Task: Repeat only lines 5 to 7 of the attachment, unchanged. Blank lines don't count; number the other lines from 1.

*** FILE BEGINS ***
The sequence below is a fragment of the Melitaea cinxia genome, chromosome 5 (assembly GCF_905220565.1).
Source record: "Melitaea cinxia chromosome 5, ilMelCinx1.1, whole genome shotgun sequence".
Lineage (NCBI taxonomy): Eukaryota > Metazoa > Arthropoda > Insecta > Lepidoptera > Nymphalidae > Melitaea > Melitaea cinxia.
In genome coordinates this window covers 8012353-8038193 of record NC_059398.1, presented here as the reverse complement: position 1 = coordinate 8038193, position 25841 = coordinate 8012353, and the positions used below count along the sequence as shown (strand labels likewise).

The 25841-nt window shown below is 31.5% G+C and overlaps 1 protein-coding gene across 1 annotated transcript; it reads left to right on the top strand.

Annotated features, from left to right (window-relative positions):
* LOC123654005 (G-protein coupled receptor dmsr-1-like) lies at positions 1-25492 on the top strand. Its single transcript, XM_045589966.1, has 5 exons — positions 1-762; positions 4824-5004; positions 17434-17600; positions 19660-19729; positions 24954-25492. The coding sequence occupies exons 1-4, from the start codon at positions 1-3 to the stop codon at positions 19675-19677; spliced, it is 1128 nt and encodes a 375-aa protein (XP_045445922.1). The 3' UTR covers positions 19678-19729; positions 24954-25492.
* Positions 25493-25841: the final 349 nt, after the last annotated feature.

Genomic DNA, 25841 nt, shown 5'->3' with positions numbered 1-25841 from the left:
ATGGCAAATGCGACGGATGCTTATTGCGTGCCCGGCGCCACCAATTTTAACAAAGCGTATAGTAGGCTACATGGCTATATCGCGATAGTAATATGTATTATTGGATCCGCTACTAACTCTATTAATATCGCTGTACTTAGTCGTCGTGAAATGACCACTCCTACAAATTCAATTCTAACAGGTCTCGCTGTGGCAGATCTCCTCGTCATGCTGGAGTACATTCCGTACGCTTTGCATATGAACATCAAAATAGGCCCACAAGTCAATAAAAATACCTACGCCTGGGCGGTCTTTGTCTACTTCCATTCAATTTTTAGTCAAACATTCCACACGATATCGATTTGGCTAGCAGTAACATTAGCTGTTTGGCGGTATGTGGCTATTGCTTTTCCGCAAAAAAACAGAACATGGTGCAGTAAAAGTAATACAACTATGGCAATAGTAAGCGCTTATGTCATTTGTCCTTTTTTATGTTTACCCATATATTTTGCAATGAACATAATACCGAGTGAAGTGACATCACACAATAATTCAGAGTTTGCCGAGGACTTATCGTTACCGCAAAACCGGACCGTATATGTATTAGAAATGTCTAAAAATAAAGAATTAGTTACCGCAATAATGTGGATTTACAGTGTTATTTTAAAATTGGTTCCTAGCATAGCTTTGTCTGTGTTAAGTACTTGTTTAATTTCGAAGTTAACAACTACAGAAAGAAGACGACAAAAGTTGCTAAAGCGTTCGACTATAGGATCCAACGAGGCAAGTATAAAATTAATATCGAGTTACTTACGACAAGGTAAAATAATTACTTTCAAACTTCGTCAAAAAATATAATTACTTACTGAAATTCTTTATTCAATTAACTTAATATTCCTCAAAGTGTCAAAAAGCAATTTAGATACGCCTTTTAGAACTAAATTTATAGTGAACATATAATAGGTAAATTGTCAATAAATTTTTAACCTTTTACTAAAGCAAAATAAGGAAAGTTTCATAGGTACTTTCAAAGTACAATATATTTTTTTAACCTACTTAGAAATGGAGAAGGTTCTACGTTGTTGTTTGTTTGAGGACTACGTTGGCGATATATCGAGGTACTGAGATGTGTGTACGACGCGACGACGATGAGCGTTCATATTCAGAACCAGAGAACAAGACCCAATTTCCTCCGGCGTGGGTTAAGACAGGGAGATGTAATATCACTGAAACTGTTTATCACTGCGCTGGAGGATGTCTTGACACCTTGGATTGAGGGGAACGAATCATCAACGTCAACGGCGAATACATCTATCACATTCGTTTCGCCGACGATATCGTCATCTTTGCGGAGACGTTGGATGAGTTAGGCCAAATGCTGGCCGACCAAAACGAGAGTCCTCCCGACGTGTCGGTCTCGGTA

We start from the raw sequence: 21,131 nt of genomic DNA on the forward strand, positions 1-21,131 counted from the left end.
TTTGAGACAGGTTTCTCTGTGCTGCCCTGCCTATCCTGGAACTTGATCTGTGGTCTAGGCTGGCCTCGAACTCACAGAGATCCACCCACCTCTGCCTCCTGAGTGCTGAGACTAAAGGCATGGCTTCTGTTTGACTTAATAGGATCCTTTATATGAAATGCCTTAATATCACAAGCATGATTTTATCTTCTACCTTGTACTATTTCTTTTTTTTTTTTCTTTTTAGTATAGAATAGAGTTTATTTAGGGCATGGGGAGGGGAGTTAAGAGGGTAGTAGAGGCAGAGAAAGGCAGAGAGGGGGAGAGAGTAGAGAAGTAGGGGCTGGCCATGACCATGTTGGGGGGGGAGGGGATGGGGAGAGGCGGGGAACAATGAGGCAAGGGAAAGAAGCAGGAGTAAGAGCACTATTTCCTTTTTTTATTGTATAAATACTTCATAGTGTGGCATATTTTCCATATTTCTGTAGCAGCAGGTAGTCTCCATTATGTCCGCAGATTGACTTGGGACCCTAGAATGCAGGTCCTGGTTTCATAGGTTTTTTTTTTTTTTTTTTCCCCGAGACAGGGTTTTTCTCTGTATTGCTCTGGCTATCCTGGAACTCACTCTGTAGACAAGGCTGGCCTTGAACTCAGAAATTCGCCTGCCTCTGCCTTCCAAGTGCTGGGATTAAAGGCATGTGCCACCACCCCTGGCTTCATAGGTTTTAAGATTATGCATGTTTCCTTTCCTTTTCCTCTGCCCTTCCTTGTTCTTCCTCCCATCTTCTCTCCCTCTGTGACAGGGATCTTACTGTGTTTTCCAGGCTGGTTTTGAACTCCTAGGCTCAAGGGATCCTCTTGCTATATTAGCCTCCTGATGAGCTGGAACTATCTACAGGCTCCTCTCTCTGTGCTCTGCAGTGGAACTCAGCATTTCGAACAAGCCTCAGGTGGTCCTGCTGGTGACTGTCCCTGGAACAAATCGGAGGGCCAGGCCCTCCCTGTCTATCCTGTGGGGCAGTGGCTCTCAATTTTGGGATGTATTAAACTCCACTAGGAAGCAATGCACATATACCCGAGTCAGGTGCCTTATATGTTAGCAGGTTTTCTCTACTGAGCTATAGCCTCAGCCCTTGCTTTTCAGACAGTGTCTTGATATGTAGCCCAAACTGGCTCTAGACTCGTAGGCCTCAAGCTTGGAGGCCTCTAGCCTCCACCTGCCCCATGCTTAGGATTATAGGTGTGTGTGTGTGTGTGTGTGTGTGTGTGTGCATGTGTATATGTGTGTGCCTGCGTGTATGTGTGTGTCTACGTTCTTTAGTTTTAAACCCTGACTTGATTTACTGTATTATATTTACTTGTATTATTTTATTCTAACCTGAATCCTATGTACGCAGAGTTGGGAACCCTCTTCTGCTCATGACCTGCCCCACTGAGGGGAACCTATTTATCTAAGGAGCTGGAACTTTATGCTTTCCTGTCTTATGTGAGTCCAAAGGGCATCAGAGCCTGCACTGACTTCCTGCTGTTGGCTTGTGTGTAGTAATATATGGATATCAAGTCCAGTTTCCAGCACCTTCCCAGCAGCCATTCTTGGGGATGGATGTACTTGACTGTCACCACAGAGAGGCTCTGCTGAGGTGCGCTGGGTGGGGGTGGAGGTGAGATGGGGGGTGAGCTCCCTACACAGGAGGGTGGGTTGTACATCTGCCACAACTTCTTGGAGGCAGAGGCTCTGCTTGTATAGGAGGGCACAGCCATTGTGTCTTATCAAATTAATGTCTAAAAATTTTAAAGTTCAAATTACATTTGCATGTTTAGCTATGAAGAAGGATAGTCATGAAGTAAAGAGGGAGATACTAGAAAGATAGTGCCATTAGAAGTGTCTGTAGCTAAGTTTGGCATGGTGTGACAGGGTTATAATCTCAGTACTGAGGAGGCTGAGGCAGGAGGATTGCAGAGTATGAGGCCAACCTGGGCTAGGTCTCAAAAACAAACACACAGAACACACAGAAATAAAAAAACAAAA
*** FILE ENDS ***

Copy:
The 25841-nt window shown below is 31.5% G+C and overlaps 1 protein-coding gene across 1 annotated transcript; it reads left to right on the top strand.

Annotated features, from left to right (window-relative positions):
* LOC123654005 (G-protein coupled receptor dmsr-1-like) lies at positions 1-25492 on the top strand. Its single transcript, XM_045589966.1, has 5 exons — positions 1-762; positions 4824-5004; positions 17434-17600; positions 19660-19729; positions 24954-25492. The coding sequence occupies exons 1-4, from the start codon at positions 1-3 to the stop codon at positions 19675-19677; spliced, it is 1128 nt and encodes a 375-aa protein (XP_045445922.1). The 3' UTR covers positions 19678-19729; positions 24954-25492.